Summary: There are no more cheerleaders in the town of Sunnybrook.
First there was the car accident—two girls gone after hitting a tree on a rainy night. Not long after, the murders happened. Those two girls were killed by the man next door. The police shot him, so no one will ever know why he did it. Monica’s sister was the last cheerleader to die. After her suicide, Sunnybrook High disbanded the cheer squad. No one wanted to be reminded of the girls they lost.
That was five years ago. Now the faculty and students at Sunnybrook High want to remember the lost cheerleaders. But for Monica, it’s not that easy. She just wants to forget. Only, Monica’s world is starting to unravel. There are the letters in her stepdad’s desk, an unearthed, years-old cell phone, a strange new friend at school. . . . Whatever happened five years ago isn’t over. Some people in town know more than they’re saying. And somehow Monica is at the center of it all.
There are no more cheerleaders in Sunnybrook, but that doesn’t mean anyone else is safe.
Release Date: July 2018
Age Group: YA, Dark Thriller
Source: Review Copy from NetGalley
Reviewed By: Nat
I read The Cheerleaders
about a month ago and I 've been sitting on the review because I was left uneasy. With that said, it was a good YA thriller filled with mystery and murder but there were two reoccurring issues that were pretty heavy-- suicide & abortion. I wasn't sure how I felt about it when it all ended but now I do and I hated it.
I am a victim, whether or not I feel like one.
It's not that I don't think these two topics are appropriate for YA literature, as a matter of fact, I've read a few that addressed hard issues beautifully: Neanderthal Opens the Door to the Universe
, The Girl Next Door
or Ryan's Bed
I do believe if you are going to bring the tough stuff in you better take the time to work through each and every detail, really dive into the characters' emotional processes and specifically identify instances that are wrong... DO NOT LEAVE GREY AREA for teens to read and walk away doubting they were victimized.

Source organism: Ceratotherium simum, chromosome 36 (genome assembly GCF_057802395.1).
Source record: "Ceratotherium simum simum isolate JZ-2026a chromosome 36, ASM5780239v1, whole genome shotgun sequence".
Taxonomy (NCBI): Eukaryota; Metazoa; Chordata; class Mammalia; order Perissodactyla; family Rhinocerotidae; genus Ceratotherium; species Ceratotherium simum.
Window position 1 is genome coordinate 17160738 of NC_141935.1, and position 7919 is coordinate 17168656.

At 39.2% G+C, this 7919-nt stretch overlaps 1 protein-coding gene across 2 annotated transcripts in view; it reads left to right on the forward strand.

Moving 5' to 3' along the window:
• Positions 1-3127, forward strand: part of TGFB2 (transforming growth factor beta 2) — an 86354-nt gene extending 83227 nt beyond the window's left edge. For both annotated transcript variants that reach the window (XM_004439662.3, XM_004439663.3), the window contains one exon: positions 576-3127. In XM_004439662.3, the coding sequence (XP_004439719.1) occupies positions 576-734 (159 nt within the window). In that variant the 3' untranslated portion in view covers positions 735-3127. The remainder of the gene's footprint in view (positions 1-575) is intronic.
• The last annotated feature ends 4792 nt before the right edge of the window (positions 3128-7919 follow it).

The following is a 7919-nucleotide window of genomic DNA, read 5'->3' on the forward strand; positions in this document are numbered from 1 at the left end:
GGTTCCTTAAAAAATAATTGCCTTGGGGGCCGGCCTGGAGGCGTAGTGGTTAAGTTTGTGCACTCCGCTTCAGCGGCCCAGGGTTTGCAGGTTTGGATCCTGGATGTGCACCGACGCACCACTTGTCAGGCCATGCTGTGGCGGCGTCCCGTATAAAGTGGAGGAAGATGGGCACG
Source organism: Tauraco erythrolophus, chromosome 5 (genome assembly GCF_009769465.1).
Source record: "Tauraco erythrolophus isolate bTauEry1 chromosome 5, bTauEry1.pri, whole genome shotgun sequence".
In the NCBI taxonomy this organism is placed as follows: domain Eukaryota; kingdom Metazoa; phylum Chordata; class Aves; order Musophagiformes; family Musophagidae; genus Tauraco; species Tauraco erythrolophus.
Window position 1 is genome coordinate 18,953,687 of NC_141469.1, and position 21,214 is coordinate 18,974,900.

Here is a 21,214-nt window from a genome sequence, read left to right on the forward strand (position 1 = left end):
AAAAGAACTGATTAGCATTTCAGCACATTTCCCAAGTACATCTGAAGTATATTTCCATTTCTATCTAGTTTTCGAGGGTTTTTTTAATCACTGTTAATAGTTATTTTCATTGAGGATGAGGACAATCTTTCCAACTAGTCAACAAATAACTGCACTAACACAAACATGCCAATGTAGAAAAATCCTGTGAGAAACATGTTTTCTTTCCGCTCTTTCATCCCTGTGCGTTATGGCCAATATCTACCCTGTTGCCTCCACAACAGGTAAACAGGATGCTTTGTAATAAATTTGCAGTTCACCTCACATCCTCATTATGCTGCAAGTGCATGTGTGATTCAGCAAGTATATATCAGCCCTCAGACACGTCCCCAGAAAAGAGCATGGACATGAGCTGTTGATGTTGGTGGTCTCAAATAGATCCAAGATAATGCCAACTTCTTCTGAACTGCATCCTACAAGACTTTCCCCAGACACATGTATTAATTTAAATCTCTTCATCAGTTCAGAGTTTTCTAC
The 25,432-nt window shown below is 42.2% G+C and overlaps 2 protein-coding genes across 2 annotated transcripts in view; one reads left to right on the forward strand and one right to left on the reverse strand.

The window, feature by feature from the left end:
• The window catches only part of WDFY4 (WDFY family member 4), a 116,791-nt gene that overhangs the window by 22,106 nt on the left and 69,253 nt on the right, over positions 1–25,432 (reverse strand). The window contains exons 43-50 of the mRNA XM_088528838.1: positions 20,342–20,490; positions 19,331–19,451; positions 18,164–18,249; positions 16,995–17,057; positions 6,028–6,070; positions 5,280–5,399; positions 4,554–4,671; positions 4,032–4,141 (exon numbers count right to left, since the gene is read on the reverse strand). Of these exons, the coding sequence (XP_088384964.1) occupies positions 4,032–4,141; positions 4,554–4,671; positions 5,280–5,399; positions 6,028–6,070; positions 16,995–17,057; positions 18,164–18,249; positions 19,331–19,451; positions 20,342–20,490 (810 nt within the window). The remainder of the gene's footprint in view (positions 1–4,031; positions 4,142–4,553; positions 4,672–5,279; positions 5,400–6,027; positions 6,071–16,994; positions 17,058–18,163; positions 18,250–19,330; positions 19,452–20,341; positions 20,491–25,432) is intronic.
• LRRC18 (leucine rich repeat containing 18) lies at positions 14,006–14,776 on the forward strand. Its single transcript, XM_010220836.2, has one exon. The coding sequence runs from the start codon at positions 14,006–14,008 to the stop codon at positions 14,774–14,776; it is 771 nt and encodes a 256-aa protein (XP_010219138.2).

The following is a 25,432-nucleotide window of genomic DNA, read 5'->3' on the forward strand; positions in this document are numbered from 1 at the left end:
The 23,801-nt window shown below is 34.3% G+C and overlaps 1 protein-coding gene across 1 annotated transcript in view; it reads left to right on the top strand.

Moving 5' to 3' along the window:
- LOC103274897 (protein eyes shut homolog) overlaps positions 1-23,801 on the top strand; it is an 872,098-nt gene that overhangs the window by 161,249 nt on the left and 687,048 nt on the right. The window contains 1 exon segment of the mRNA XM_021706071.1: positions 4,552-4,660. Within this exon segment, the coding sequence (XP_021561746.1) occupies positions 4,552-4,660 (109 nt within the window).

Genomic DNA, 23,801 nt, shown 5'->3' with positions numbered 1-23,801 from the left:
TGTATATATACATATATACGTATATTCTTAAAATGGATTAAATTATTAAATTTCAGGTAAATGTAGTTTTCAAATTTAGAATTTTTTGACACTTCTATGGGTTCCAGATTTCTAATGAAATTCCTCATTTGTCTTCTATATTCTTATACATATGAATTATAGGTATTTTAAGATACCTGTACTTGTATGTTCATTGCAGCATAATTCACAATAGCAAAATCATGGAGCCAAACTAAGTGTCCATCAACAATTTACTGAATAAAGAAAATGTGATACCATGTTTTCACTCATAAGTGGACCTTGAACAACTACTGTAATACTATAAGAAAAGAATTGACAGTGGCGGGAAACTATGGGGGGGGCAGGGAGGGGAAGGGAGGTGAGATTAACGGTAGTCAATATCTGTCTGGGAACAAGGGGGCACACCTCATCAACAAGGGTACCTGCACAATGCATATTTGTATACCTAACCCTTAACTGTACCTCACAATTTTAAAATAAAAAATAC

I never felt any closer, yes the mystery and sleuthing was original and clever but again, there was this whole situation that just kept getting but on the back burner. The continued thoughts of the victim constantly blaming herself for what should have been identified as statutory rape was just sad. Only to be followed by zero parental involvement in the decision of an abortion and not because the mom wasn't present.
It was basically a girl (with a lot of baggage🚨) telling her mom she was pregnant (by someone other than her boyfriend 🚨) and that her mom didn't need to know or worry about "him" 🚨. Followed by said teen making a "quick" decision before she could "think" about it 🚨. WHAT!?!?! Red flags for dayyysssss. 🚨🚨🚨🚨🚨🚨🚨🚨🚨🚨🚨 #redALERT
In all honesty, this story would have been better if the abortion was left out, yes it stung hard but it wasn't the real punch to the gut in the overall story arch and it actually caused more harm than awareness. The phrase "less is more" comes to mind.
As far as a dark thriller goes, the mystery was great and unpredictable. There were several plot twists that kept me going and it definitely flowed like an episode of Riverdale. I hung in there until the end but it did feel a bit flat at the conclusion, very anticlimactic. I really wanted it to be so much more.
This article originally appeared on I'd So Rather Be Reading